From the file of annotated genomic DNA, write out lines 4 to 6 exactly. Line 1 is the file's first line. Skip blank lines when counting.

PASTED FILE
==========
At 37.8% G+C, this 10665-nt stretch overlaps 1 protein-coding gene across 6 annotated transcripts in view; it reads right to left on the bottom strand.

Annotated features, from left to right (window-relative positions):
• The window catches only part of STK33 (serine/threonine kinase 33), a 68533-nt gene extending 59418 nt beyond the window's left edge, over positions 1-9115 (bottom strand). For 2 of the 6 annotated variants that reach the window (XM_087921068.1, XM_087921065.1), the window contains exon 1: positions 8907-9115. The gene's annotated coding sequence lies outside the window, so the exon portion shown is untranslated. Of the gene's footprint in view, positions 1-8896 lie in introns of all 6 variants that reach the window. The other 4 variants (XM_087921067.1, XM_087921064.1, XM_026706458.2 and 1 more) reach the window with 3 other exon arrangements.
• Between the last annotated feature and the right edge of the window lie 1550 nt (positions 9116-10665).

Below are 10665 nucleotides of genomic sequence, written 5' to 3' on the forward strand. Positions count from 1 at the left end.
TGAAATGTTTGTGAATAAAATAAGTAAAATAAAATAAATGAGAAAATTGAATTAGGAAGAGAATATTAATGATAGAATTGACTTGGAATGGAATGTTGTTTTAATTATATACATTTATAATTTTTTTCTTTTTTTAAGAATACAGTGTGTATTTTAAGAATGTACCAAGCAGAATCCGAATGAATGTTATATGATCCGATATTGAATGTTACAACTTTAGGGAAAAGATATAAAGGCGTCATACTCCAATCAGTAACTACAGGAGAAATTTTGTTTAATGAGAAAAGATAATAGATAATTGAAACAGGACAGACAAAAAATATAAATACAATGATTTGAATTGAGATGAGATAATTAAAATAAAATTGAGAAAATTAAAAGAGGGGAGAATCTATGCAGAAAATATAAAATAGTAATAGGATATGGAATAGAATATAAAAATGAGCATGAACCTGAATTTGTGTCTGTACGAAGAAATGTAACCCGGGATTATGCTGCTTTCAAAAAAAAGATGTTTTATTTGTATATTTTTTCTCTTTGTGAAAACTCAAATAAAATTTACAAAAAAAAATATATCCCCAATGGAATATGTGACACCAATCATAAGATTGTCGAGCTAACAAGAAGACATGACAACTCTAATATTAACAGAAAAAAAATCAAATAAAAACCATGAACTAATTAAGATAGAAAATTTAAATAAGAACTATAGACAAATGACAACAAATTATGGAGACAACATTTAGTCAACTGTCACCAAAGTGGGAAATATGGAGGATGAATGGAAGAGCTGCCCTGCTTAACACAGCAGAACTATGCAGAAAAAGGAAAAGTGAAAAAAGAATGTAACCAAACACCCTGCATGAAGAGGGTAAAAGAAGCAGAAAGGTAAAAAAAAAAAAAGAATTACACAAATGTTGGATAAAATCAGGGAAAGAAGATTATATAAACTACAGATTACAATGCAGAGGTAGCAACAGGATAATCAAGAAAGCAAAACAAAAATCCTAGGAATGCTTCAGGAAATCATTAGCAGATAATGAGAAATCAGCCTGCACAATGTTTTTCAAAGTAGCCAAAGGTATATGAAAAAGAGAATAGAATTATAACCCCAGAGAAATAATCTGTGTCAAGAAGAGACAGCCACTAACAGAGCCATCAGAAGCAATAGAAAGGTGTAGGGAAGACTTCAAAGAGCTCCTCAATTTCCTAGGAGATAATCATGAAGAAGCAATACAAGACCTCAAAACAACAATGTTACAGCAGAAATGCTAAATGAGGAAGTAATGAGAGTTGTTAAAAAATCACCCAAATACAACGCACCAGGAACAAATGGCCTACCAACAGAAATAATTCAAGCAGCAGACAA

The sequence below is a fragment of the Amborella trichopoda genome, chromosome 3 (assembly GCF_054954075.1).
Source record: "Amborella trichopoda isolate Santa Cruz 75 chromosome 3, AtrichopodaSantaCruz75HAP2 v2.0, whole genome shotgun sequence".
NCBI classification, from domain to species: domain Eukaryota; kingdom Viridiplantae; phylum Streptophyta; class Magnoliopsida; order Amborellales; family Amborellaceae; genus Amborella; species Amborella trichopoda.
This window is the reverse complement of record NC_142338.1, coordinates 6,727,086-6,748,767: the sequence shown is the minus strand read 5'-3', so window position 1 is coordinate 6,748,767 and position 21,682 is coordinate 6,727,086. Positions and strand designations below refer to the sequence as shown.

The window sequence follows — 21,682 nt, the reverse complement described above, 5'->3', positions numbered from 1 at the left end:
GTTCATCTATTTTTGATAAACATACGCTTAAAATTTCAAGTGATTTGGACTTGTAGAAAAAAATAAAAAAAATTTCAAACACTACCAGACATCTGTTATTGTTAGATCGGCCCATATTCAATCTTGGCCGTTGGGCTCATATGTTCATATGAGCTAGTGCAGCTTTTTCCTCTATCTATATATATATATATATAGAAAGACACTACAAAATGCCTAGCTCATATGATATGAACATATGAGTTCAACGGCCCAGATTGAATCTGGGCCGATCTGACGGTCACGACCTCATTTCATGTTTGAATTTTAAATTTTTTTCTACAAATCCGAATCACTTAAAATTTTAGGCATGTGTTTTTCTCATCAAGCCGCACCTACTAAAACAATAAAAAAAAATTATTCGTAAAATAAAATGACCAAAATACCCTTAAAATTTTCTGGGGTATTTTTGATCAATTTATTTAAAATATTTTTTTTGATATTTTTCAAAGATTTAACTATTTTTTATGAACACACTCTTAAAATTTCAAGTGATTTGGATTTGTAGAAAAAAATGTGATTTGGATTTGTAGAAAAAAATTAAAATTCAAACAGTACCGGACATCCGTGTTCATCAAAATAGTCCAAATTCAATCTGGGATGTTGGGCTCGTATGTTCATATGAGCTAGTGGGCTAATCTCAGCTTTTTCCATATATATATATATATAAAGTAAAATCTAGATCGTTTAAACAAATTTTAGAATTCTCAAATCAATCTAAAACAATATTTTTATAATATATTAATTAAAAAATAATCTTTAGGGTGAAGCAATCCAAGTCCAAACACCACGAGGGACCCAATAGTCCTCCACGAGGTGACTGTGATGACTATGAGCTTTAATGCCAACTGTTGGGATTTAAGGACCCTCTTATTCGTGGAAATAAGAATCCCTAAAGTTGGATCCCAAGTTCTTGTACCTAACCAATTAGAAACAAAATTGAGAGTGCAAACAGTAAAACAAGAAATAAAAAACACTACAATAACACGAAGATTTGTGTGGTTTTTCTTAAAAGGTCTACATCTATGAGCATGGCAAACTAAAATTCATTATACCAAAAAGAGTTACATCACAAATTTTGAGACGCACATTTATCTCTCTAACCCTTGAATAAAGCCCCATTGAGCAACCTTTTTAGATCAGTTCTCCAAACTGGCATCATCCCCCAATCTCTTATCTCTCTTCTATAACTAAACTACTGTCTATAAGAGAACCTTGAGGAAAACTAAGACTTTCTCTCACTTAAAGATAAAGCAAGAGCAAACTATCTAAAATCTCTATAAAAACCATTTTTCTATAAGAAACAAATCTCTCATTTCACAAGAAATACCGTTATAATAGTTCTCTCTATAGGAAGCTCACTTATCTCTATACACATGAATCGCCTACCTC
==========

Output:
• Between the last annotated feature and the right edge of the window lie 1550 nt (positions 9116-10665).

Below are 10665 nucleotides of genomic sequence, written 5' to 3' on the forward strand. Positions count from 1 at the left end.
TGAAATGTTTGTGAATAAAATAAGTAAAATAAAATAAATGAGAAAATTGAATTAGGAAGAGAATATTAATGATAGAATTGACTTGGAATGGAATGTTGTTTTAATTATATACATTTATAATTTTTTTCTTTTTTTAAGAATACAGTGTGTATTTTAAGAATGTACCAAGCAGAATCCGAATGAATGTTATATGATCCGATATTGAATGTTACAACTTTAGGGAAAAGATATAAAGGCGTCATACTCCAATCAGTAACTACAGGAGAAATTTTGTTTAATGAGAAAAGATAATAGATAATTGAAACAGGACAGACAAAAAATATAAATACAATGATTTGAATTGAGATGAGATAATTAAAATAAAATTGAGAAAATTAAAAGAGGGGAGAATCTATGCAGAAAATATAAAATAGTAATAGGATATGGAATAGAATATAAAAATGAGCATGAACCTGAATTTGTGTCTGTACGAAGAAATGTAACCCGGGATTATGCTGCTTTCAAAAAAAAGATGTTTTATTTGTATATTTTTTCTCTTTGTGAAAACTCAAATAAAATTTACAAAAAAAAATATATCCCCAATGGAATATGTGACACCAATCATAAGATTGTCGAGCTAACAAGAAGACATGACAACTCTAATATTAACAGAAAAAAAATCAAATAAAAACCATGAACTAATTAAGATAGAAAATTTAAATAAGAACTATAGACAAATGACAACAAATTATGGAGACAACATTTAGTCAACTGTCACCAAAGTGGGAAATATGGAGGATGAATGGAAGAGCTGCCCTGCTTAACACAGCAGAACTATGCAGAAAAAGGAAAAGTGAAAAAAGAATGTAACCAAACACCCTGCATGAAGAGGGTAAAAGAAGCAGAAAGGTAAAAAAAAAAAAAGAATTACACAAATGTTGGATAAAATCAGGGAAAGAAGATTATATAAACTACAGATTACAATGCAGAGGTAGCAACAGGATAATCAAGAAAGCAAAACAAAAATCCTAGGAATGCTTCAGGAAATCATTAGCAGATAATGAGAAATCAGCCTGCACAATGTTTTTCAAAGTAGCCAAAGGTATATGAAAAAGAGAATAGAATTATAACCCCAGAGAAATAATCTGTGTCAAGAAGAGACAGCCACTAACAGAGCCATCAGAAGCAATAGAAAGGTGTAGGGAAGACTTCAAAGAGCTCCTCAATTTCCTAGGAGATAATCATGAAGAAGCAATACAAGACCTCAAAACAACAATGTTACAGCAGAAATGCTAAATGAGGAAGTAATGAGAGTTGTTAAAAAATCACCCAAATACAACGCACCAGGAACAAATGGCCTACCAACAGAAATAATTCAAGCAGCAGACAA